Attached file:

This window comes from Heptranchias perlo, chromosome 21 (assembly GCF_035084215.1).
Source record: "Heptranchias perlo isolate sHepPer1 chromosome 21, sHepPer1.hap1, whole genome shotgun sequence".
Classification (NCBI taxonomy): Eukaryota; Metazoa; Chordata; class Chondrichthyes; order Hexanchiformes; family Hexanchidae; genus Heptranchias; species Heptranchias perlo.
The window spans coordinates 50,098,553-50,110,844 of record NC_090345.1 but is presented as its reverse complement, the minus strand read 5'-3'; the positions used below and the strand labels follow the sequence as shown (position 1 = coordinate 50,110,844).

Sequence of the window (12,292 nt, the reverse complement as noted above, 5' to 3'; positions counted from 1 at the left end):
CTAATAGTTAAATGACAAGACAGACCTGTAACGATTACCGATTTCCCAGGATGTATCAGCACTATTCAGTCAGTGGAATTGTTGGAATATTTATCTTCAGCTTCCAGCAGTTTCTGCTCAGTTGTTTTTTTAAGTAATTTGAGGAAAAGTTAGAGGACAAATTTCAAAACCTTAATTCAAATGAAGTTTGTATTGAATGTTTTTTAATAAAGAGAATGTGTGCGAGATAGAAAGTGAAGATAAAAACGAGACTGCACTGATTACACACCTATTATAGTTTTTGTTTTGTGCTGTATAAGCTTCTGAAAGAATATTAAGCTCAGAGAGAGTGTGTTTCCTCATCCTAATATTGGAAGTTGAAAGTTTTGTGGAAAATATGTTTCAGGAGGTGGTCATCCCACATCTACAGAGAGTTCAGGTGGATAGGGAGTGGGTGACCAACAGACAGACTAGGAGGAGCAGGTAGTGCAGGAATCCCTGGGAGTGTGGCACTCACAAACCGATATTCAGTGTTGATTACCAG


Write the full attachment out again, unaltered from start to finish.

This window comes from Heptranchias perlo, chromosome 21 (assembly GCF_035084215.1).
Source record: "Heptranchias perlo isolate sHepPer1 chromosome 21, sHepPer1.hap1, whole genome shotgun sequence".
Classification (NCBI taxonomy): Eukaryota; Metazoa; Chordata; class Chondrichthyes; order Hexanchiformes; family Hexanchidae; genus Heptranchias; species Heptranchias perlo.
The window spans coordinates 50,098,553-50,110,844 of record NC_090345.1 but is presented as its reverse complement, the minus strand read 5'-3'; the positions used below and the strand labels follow the sequence as shown (position 1 = coordinate 50,110,844).

Sequence of the window (12,292 nt, the reverse complement as noted above, 5' to 3'; positions counted from 1 at the left end):
CTAATAGTTAAATGACAAGACAGACCTGTAACGATTACCGATTTCCCAGGATGTATCAGCACTATTCAGTCAGTGGAATTGTTGGAATATTTATCTTCAGCTTCCAGCAGTTTCTGCTCAGTTGTTTTTTTAAGTAATTTGAGGAAAAGTTAGAGGACAAATTTCAAAACCTTAATTCAAATGAAGTTTGTATTGAATGTTTTTTAATAAAGAGAATGTGTGCGAGATAGAAAGTGAAGATAAAAACGAGACTGCACTGATTACACACCTATTATAGTTTTTGTTTTGTGCTGTATAAGCTTCTGAAAGAATATTAAGCTCAGAGAGAGTGTGTTTCCTCATCCTAATATTGGAAGTTGAAAGTTTTGTGGAAAATATGTTTCAGGAGGTGGTCATCCCACATCTACAGAGAGTTCAGGTGGATAGGGAGTGGGTGACCAACAGACAGACTAGGAGGAGCAGGTAGTGCAGGAATCCCTGGGAGTGTGGCACTCACAAACCGATATTCAGTGTTGATTACCAG